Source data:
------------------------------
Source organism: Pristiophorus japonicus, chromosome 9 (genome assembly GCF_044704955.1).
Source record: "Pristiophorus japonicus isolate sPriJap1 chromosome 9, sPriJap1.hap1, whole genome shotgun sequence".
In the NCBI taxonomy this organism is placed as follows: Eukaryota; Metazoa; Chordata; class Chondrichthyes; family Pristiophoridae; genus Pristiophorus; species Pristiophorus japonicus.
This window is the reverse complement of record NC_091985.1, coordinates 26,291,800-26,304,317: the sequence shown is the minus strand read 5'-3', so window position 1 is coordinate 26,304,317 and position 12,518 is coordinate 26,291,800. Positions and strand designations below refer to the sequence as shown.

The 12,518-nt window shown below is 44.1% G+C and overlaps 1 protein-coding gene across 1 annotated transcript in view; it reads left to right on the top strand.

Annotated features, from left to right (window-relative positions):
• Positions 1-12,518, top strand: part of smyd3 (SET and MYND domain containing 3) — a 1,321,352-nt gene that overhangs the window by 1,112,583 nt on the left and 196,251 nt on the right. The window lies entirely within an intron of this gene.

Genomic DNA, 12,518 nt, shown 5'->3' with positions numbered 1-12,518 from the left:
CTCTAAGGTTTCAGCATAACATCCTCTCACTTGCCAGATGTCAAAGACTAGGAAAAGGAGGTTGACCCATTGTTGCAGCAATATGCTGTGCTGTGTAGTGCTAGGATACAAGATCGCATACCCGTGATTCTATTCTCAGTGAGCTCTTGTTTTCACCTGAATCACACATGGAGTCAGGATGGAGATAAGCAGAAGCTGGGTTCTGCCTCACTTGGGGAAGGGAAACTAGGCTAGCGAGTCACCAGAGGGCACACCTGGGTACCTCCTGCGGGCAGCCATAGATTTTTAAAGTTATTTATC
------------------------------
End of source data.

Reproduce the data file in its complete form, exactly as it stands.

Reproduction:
Source organism: Pristiophorus japonicus, chromosome 9 (genome assembly GCF_044704955.1).
Source record: "Pristiophorus japonicus isolate sPriJap1 chromosome 9, sPriJap1.hap1, whole genome shotgun sequence".
In the NCBI taxonomy this organism is placed as follows: Eukaryota; Metazoa; Chordata; class Chondrichthyes; family Pristiophoridae; genus Pristiophorus; species Pristiophorus japonicus.
This window is the reverse complement of record NC_091985.1, coordinates 26,291,800-26,304,317: the sequence shown is the minus strand read 5'-3', so window position 1 is coordinate 26,304,317 and position 12,518 is coordinate 26,291,800. Positions and strand designations below refer to the sequence as shown.

The 12,518-nt window shown below is 44.1% G+C and overlaps 1 protein-coding gene across 1 annotated transcript in view; it reads left to right on the top strand.

Annotated features, from left to right (window-relative positions):
• Positions 1-12,518, top strand: part of smyd3 (SET and MYND domain containing 3) — a 1,321,352-nt gene that overhangs the window by 1,112,583 nt on the left and 196,251 nt on the right. The window lies entirely within an intron of this gene.

Genomic DNA, 12,518 nt, shown 5'->3' with positions numbered 1-12,518 from the left:
CTCTAAGGTTTCAGCATAACATCCTCTCACTTGCCAGATGTCAAAGACTAGGAAAAGGAGGTTGACCCATTGTTGCAGCAATATGCTGTGCTGTGTAGTGCTAGGATACAAGATCGCATACCCGTGATTCTATTCTCAGTGAGCTCTTGTTTTCACCTGAATCACACATGGAGTCAGGATGGAGATAAGCAGAAGCTGGGTTCTGCCTCACTTGGGGAAGGGAAACTAGGCTAGCGAGTCACCAGAGGGCACACCTGGGTACCTCCTGCGGGCAGCCATAGATTTTTAAAGTTATTTATC